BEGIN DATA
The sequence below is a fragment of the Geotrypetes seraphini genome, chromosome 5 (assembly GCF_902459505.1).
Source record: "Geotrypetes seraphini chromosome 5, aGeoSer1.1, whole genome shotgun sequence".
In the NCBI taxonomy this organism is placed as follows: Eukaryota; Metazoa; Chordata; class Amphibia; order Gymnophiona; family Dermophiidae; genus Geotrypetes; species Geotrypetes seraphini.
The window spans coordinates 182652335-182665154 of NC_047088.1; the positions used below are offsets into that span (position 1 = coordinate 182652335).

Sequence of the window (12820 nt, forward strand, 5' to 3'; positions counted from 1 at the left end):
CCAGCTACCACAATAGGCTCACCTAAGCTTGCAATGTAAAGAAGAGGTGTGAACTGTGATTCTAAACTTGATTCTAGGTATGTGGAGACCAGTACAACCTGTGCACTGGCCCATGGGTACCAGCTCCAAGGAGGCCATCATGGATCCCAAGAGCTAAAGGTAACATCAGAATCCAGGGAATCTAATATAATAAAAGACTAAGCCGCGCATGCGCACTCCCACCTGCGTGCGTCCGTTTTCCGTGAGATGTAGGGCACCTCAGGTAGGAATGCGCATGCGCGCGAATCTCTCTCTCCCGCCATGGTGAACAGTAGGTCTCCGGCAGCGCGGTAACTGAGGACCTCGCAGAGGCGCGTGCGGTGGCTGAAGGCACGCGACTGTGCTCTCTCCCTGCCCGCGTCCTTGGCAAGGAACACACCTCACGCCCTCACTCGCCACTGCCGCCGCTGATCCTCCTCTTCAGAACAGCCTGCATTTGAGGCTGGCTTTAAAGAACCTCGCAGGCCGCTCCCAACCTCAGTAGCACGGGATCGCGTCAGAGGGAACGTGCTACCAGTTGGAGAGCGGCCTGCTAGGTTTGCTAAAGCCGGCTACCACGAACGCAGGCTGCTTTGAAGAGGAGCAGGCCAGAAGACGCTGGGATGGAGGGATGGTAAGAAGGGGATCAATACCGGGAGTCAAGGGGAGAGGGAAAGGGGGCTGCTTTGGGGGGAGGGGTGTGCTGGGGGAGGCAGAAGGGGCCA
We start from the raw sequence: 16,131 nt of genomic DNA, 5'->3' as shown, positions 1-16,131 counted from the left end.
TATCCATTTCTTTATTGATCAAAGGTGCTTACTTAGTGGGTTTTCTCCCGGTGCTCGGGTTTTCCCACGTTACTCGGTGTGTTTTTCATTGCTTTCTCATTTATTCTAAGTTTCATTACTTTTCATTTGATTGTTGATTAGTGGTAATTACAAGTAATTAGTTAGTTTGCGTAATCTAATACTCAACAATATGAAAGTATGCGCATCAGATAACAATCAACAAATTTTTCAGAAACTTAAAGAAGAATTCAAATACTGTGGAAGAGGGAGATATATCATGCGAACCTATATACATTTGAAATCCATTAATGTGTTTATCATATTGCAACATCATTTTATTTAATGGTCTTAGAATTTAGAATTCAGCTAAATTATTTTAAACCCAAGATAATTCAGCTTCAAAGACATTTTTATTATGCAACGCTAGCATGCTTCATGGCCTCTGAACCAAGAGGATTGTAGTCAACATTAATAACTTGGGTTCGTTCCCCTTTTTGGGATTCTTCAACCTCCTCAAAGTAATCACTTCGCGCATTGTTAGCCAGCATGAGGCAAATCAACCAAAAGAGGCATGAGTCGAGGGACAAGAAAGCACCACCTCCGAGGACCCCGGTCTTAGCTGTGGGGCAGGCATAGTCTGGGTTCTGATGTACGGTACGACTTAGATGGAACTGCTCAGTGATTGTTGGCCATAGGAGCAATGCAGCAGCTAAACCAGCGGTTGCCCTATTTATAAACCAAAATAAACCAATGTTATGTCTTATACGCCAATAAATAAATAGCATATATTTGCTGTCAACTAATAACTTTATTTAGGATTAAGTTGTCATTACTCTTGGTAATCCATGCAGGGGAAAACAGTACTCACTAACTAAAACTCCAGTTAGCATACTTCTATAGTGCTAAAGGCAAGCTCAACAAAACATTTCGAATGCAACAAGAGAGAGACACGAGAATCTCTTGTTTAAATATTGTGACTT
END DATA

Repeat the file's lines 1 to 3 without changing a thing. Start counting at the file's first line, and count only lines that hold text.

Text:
The sequence below is a fragment of the Geotrypetes seraphini genome, chromosome 5 (assembly GCF_902459505.1).
Source record: "Geotrypetes seraphini chromosome 5, aGeoSer1.1, whole genome shotgun sequence".
In the NCBI taxonomy this organism is placed as follows: Eukaryota; Metazoa; Chordata; class Amphibia; order Gymnophiona; family Dermophiidae; genus Geotrypetes; species Geotrypetes seraphini.